Today my father is not only out of the assisted living, but back in his apartment. He’s cooking his own food, he’s slowly gaining weight, he’s going to weddings and dancing with his girlfriend. I still can’t wrap my head around it. I know the cancer is never going to go away, but the fact that he may be looking at years instead of weeks is nothing short of a miracle. Do I even believe in miracles? Maybe only in the way Jules and Vincent describe it in Pulp Fiction. Maybe I’ve been judging things like the cynical Vincent too long. As Jules said, “I mean it could be that God stopped the bullets, or he changed Coke to Pepsi, or he found my fucking car keys. You don’t judge shit like this based on merit. Now whether or not what we experienced was an “according to Hoyle” miracle is insignificant. What is significant is that I felt the touch of God. God got involved.”
My depression, my funk, whatever it was is meaningless. Like the Schofield kid in Unforgiven, I don’t want to touch the money… even if it is for a new pair of spectacles. There’s been so many layoffs at my company I have literally lost track. The point is I am no longer afraid – at least not in the same way. I’ve seen so many of my friends figure it out after they left that it now seems like nothing more than an inconvenience. It all pales in comparison to my dad’s Coke being changed to Pepsi. I once thought a woman could cure me of drinking and wickedness. It doesn’t work that way. You have to cure yourself or the miracle doesn’t happen. Otherwise, you’re just waiting in a Leonard Cohen afterworld so you can sigh eternally.
“It’s a hell of a thing killin’ a man. Take away all he’s got and all he’s ever gonna have.”
My spirituality lies dormant like the dead yellow grass I just mowed in my yard. I really don’t like going to church. I think organized religion makes people do stupid things. I had so much church drilled into my head as a youth, I never wanted to go back again. Like Jim Carroll says “I was a Catholic BOY“…absorbing 35mm anti-abortion films right from the pew, passing out from the priest’s incense as an altar boy at a funeral, digging the yearly polka masses, leaving Catholic school every Friday morning and walking to church to learn the stations of the cross. Browbeaten and scorned, yet somehow entranced by the tradition and pageantry. Hell, the last time I felt any kind of ray of light was literally at my Grandfather’s funeral in that very church. As I reached into his casket and touched his stiff, twig-like arm, a hard beam of light came down from the monstrous stained glass windows behind me. The small band of warmth landed right on my hand as I placed it on his chest. Did anyone else see that sh*t?? Maybe that’s why they put the coffins in the back of the church now vs. the front of the church. That had to be it… right? Either way God found my car keys that day, but I didn’t find it significant. Maybe I do now.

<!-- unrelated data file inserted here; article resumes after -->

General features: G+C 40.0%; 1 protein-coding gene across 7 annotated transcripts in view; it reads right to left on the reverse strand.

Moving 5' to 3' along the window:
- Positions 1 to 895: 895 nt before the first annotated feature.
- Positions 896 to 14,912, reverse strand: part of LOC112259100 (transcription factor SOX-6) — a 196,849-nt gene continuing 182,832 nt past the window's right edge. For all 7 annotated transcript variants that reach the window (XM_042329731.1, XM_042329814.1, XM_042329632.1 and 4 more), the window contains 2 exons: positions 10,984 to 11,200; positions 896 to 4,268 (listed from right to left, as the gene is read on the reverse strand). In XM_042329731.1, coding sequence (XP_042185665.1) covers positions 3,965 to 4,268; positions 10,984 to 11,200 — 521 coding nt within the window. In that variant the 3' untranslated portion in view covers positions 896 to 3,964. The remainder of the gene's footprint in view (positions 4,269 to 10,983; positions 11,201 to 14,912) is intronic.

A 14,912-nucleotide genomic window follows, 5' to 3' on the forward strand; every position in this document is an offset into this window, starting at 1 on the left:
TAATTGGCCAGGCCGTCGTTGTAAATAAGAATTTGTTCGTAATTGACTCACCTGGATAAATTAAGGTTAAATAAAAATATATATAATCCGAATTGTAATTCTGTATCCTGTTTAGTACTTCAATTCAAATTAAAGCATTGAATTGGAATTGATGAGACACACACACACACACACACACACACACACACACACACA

Listening to reggae music really works when you’re depressed. When I wrote these iPhone notes a month ago I was listening to “Many Rivers to Cross” over and over again (the Jimmy Cliff version), this led me to Toots and the Maytals and on and on. I listened to Toots so much that my kids began to memorize the words to all the songs (“Time Tough! Time Tough!”). My daughter loves this more than anything, especially the covers of “Louie, Louie” and “Country Roads” – we sing these out loud in the car in the morning at least 2-3 times a week. When I’m alone though, I prefer The Animals cover of “Many Rivers to Cross.” It seems to have a dark streak running through it (not unlike their version of “House of the Rising Sun“). There is something about the organ they use. Maybe it just reminds me of the church organ my mother used to play every Sunday. It’s bellowing, ringing self-important tones marked my cue to daydream for the next hour, and it also announced when it was time to walk out into the light of the real world.
Let this cliched account of a semi-cured man be a reminder that nothing in this life is permanent. As long as there is a tiny bit of breath in your lungs and you can still somewhat put one foot in front of the other, there is opportunity for change and reinvention (whether it be willed or unwilled). My dad was the only one who didn’t give up hope, maybe now he will move to San Francisco and prosper in dry goods.
“Hell I don’t know if it was all that easy back then, and we was young and full of beans.” – Ned Logan to William Munny, a man of notoriously vicious and intemperate disposition.